As of press time seventeen of the bachelor beauties were confirmed to be seriously ill. Sounds like a serious case of love-sickness all round for these girls!

We spoke to a doctor at Auckland’s glamorous Greenlane hospital where Naz, who used the f-bomb live on TV, is being treated, and asked her if she was worried Jordan would break Fleur’s heart all over again.

But this doctor didn’t have love on her mind. ‘Stay away from the hospitals. They’re a vector for the pandemic,’ she yelled down the line, adding that Bachelor fans eager to wish Naz well should avoid Greenlane hospital which she described as ‘Hell on earth. Worse than anything you can imagine.’ That sounds like our Naz!

‘The government is lying to you,’ the doctor replied when we asked if she was Team Fleur. ‘The military-‘ But then her phone cut out! Sounds like the phone company are too busy watching re-runs of the Bachelor to keep the phone network running! We know it’s a great show guys, but get back to work!

True to his word, Jordan took Fleur for a romantic moonlit walk around Auckland’s fashionable and exclusive waterfront. Tens of thousands of Bachelor fans had slept outside all night waiting to get a glimpse of the couple as they strolled together along the romantic viaduct basin. But when the magic moment came the fans had all fallen fast asleep in their identical black sleeping bags zipped up over their faces. But there were plenty of soldiers about, waving and calling out to the happy couple, and they fired their rifles over their heads in celebration. Stay away from Fleur fellas! She’s taken!

Not all of the Bachelor beauties were playing hard-to-get. We texted feisty super-yacht masseuse Erin and asked her if she wished the happy couple all the best. True to form, she texted back right away from a traffic jam on the Great South Road, writing: ‘All the roads are blockaded. There are ditches filled with bodies. And now I’ve got blotches on my hands. I’m so scared. Can you help me?’

We CAN help Erin, by telling you to be yourself and stand strong. Don’t be scared! You have a big heart and a beautiful smile! You’ll find true love one day. Maybe Jordan could call one of his mates!

None of Jordan’s mates responded to our calls for comment.

True Love Reunited: The Fleur and Jordan Reunion Special will screen live at 8:30 on TV3 tonight, immediately after a reassuring message of calm from acting Prime Minister Lt-General Timothy Keating. It’s a date!

May 11, 2016

Finally, something that we can all be ecstatically excited about

Filed under: Uncategorized — danylmc @ 11:39 am

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My new book has come back from the printers. Opening paragraph:

Danyl stepped off the bus then stepped away as it pulled out from the kerb, splashing up sheets of spray. Its tail lights mixed with the lights reflected in the wet black streets. The hiss of its tyres mixed with the rain.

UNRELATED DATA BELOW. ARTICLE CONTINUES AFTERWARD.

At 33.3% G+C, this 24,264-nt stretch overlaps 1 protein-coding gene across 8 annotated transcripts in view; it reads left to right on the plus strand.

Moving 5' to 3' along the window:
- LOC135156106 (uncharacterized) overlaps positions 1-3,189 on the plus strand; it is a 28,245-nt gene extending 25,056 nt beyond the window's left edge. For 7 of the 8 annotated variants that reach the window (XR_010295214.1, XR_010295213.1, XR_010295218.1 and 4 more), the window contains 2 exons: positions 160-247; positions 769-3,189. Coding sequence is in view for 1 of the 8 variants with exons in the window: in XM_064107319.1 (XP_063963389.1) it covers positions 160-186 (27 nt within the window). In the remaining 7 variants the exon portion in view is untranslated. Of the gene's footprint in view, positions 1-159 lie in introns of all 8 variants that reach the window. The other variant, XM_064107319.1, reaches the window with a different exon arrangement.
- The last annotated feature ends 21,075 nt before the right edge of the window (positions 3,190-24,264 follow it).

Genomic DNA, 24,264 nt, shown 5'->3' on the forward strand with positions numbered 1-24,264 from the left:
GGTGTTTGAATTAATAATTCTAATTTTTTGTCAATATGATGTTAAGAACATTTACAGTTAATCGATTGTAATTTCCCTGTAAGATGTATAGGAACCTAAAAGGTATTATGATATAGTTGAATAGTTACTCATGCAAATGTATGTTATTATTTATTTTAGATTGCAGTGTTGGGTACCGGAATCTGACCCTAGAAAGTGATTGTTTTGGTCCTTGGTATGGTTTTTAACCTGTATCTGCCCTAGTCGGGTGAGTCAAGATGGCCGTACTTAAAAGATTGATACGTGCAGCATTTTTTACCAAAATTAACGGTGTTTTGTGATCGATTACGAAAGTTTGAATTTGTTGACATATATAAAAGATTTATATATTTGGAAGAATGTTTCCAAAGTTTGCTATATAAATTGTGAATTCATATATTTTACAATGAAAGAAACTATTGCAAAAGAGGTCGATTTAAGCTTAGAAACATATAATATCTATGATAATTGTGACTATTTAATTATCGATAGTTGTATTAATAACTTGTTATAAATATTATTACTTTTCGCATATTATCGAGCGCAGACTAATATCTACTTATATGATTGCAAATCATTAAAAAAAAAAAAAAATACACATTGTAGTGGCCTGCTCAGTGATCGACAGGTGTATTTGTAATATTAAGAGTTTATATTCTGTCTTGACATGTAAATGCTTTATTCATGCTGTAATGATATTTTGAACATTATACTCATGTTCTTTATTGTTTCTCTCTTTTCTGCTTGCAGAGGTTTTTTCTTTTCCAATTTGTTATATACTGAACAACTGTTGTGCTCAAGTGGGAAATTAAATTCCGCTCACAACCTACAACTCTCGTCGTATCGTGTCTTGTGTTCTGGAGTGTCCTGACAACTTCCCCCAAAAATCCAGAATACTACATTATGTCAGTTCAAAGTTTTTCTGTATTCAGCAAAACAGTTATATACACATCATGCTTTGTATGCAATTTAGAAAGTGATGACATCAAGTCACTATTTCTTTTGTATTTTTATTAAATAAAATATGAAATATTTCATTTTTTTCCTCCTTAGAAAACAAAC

And the rain was cold. So cold. He took shelter under a leaky shop awning and watched the bus continue to the end of Aro Street then turn left and vanish. It was just past midnight. Mid-winter. He’d been away for six long months, but now he was back.
Back in the worst place in the world.

The launch party will be at Unity Books Wellington on the evening of June 14th. Everyone is welcome! Even everyone from the comments section!

May 10, 2016

Matt Nippert, National Treasure

Filed under: Uncategorized — danylmc @ 9:18 am

Here’s the opening par of his story today:

Panamanian law firm Mossack Fonseca used a bankrupt Elvis impersonator from Tauranga to provide a sham residential address for the alleged bagman in a major bribery scandal in Iraq.

Also, via Stuff:

United Future leader and former Revenue Minister Peter Dunne says Inland Revenue never told him of any concerns about New Zealand’s foreign trust industry, raising concerns about whether it understands the scale of the problem.

Guyon Espiner did a story about the explosion of the foreign trust industry for TV3 back in 2012, and he confronted Dunne with pretty much all of this. Dunne’s reply was that this was all ‘legitimate tax avoidance’.

May 9, 2016

Keep it simple

Filed under: Uncategorized — danylmc @ 2:50 pm

Via RNZ:

A Labour government would ban foreign trusts from operating in New Zealand if they are found to be of no value, Labour leader Andrew Little says.

That sounds excessive. Why not just tax them at the same rate we tax domestic trusts? That way all of those offshore trustees who, we’re assured by the industry, are using our trust system for totally legitimate reasons that have nothing to do with tax avoidance can continue to do so. Everyone wins!

Certain circumstances

Filed under: Uncategorized — danylmc @ 6:22 am

RNZ has an overview of the NZ based Panama Papers documents here. The gist is that Mossack Fonseca has a New Zealand office run by a former IRD staffer called Roger Thompson, and markets itself mainly to wealthy Central and South Americans. This made me smile.

Roger Thompson rebutted any notion that the trusts and companies his company set up were used to dodge taxes, and said claims they were had been exaggerated.

“I don’t see NZ is a tax haven. I would describe it as a high quality jurisdiction for trusts with a benign tax system in certain circumstances.

Revenue Minister Michael Woodhouse is using much the same line, his quote on the RNZ audio went something like, ‘New Zealand is definitely not an offshore tax haven because we demand disclosure and charge tax on trusts, except for foreign trusts which are none of our business.’

No explanation yet of why Key was singled out by ‘John Doe’, or if any New Zealanders avoiding tax are implicated in the overall document release. Although, obviously, if they were it probably wouldn’t be via New Zealand.